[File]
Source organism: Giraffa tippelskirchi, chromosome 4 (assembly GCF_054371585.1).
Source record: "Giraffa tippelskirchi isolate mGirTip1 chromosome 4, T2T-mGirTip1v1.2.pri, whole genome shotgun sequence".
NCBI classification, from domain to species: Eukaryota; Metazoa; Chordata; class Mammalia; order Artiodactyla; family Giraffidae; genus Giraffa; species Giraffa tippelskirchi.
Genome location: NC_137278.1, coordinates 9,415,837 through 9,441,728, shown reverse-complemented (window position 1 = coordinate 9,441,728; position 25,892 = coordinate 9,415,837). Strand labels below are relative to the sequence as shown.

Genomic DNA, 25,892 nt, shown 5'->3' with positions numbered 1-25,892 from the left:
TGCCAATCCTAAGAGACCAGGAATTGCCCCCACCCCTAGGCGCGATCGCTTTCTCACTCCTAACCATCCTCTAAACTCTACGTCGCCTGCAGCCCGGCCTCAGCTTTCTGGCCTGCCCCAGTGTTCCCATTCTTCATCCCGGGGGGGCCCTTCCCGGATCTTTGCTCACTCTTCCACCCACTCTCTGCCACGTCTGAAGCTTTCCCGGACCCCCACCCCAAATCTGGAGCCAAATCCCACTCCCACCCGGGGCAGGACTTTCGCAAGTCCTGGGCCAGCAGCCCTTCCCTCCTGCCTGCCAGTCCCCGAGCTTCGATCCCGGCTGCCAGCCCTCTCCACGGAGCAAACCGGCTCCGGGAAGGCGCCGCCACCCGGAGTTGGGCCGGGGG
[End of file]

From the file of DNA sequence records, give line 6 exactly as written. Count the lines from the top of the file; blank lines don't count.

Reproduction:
TGCCAATCCTAAGAGACCAGGAATTGCCCCCACCCCTAGGCGCGATCGCTTTCTCACTCCTAACCATCCTCTAAACTCTACGTCGCCTGCAGCCCGGCCTCAGCTTTCTGGCCTGCCCCAGTGTTCCCATTCTTCATCCCGGGGGGGCCCTTCCCGGATCTTTGCTCACTCTTCCACCCACTCTCTGCCACGTCTGAAGCTTTCCCGGACCCCCACCCCAAATCTGGAGCCAAATCCCACTCCCACCCGGGGCAGGACTTTCGCAAGTCCTGGGCCAGCAGCCCTTCCCTCCTGCCTGCCAGTCCCCGAGCTTCGATCCCGGCTGCCAGCCCTCTCCACGGAGCAAACCGGCTCCGGGAAGGCGCCGCCACCCGGAGTTGGGCCGGGGG